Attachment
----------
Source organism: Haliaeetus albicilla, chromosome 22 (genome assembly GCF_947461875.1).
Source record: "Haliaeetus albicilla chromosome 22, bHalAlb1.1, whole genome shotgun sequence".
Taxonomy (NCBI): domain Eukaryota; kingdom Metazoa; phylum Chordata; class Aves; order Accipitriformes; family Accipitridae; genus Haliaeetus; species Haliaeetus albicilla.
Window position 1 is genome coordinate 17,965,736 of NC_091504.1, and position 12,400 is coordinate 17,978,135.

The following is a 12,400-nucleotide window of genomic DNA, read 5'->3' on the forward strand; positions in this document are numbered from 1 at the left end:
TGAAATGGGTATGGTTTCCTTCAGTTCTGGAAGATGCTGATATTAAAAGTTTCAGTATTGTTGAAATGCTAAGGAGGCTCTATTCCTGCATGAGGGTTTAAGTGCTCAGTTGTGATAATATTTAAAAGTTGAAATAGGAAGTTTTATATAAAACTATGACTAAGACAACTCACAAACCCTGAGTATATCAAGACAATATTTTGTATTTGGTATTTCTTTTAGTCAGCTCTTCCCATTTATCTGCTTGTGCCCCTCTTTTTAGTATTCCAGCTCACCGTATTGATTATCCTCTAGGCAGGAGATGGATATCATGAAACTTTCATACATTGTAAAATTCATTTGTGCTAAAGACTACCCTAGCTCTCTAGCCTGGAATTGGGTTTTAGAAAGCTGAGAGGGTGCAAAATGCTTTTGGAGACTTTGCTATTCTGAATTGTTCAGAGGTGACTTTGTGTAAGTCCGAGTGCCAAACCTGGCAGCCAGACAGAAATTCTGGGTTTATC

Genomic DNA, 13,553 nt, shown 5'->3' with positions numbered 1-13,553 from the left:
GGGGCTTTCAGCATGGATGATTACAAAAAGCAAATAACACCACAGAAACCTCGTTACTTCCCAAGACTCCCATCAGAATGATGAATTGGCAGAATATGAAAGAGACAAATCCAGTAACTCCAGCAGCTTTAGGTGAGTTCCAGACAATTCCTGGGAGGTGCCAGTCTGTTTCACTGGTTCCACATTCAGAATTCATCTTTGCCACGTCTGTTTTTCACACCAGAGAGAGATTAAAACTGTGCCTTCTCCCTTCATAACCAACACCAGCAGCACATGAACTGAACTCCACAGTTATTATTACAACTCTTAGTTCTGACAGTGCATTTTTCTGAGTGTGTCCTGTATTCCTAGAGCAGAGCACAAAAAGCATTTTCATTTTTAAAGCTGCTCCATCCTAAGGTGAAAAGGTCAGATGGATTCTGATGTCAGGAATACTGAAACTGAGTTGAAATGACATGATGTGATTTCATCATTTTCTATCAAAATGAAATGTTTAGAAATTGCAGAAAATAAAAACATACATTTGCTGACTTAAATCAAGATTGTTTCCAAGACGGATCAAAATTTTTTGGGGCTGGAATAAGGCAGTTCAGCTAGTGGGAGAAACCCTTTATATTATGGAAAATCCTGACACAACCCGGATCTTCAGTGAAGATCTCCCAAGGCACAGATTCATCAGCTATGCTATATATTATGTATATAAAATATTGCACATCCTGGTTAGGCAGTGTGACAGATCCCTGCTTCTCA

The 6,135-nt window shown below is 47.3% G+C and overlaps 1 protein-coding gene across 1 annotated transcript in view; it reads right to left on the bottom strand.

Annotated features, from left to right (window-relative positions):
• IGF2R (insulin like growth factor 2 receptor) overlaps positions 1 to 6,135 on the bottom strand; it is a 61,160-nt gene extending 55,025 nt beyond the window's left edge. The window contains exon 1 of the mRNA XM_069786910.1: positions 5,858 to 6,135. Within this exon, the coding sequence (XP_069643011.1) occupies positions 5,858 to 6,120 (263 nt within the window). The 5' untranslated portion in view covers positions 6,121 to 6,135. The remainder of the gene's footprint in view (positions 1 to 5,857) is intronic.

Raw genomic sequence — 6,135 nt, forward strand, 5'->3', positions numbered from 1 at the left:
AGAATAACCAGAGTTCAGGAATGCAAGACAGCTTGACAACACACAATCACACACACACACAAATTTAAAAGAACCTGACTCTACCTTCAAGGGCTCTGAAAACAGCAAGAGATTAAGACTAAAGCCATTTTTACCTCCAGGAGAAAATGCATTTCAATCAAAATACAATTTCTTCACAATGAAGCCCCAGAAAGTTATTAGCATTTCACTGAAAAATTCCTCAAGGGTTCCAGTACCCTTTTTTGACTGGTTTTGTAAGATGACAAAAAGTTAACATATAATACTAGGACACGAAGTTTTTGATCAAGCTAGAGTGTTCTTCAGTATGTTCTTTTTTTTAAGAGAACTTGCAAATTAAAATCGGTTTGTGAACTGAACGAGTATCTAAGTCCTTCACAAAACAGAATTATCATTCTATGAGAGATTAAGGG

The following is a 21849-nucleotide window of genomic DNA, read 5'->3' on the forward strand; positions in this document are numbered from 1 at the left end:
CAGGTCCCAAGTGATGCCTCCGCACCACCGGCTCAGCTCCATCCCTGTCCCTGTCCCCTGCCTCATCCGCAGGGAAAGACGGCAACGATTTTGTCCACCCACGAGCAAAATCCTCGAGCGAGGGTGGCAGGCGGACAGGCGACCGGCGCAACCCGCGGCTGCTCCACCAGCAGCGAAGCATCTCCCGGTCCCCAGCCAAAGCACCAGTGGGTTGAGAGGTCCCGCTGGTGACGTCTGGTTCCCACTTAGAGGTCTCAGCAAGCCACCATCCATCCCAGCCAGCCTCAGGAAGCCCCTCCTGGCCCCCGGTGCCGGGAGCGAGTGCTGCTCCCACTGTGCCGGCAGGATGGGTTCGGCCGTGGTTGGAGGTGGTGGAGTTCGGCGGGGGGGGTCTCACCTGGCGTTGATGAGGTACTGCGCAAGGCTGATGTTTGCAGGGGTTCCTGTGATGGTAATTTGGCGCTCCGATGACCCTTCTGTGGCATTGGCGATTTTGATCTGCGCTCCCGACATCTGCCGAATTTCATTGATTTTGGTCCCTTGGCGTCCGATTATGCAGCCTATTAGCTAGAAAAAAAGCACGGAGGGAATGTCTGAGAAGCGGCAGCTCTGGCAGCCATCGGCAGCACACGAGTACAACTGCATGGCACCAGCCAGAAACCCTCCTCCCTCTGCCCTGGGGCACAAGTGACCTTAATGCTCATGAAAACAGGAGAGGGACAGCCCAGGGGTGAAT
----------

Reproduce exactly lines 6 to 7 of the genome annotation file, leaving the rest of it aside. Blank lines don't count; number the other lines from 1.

TGAAATGGGTATGGTTTCCTTCAGTTCTGGAAGATGCTGATATTAAAAGTTTCAGTATTGTTGAAATGCTAAGGAGGCTCTATTCCTGCATGAGGGTTTAAGTGCTCAGTTGTGATAATATTTAAAAGTTGAAATAGGAAGTTTTATATAAAACTATGACTAAGACAACTCACAAACCCTGAGTATATCAAGACAATATTTTGTATTTGGTATTTCTTTTAGTCAGCTCTTCCCATTTATCTGCTTGTGCCCCTCTTTTTAGTATTCCAGCTCACCGTATTGATTATCCTCTAGGCAGGAGATGGATATCATGAAACTTTCATACATTGTAAAATTCATTTGTGCTAAAGACTACCCTAGCTCTCTAGCCTGGAATTGGGTTTTAGAAAGCTGAGAGGGTGCAAAATGCTTTTGGAGACTTTGCTATTCTGAATTGTTCAGAGGTGACTTTGTGTAAGTCCGAGTGCCAAACCTGGCAGCCAGACAGAAATTCTGGGTTTATC

Genomic DNA, 13,553 nt, shown 5'->3' with positions numbered 1-13,553 from the left: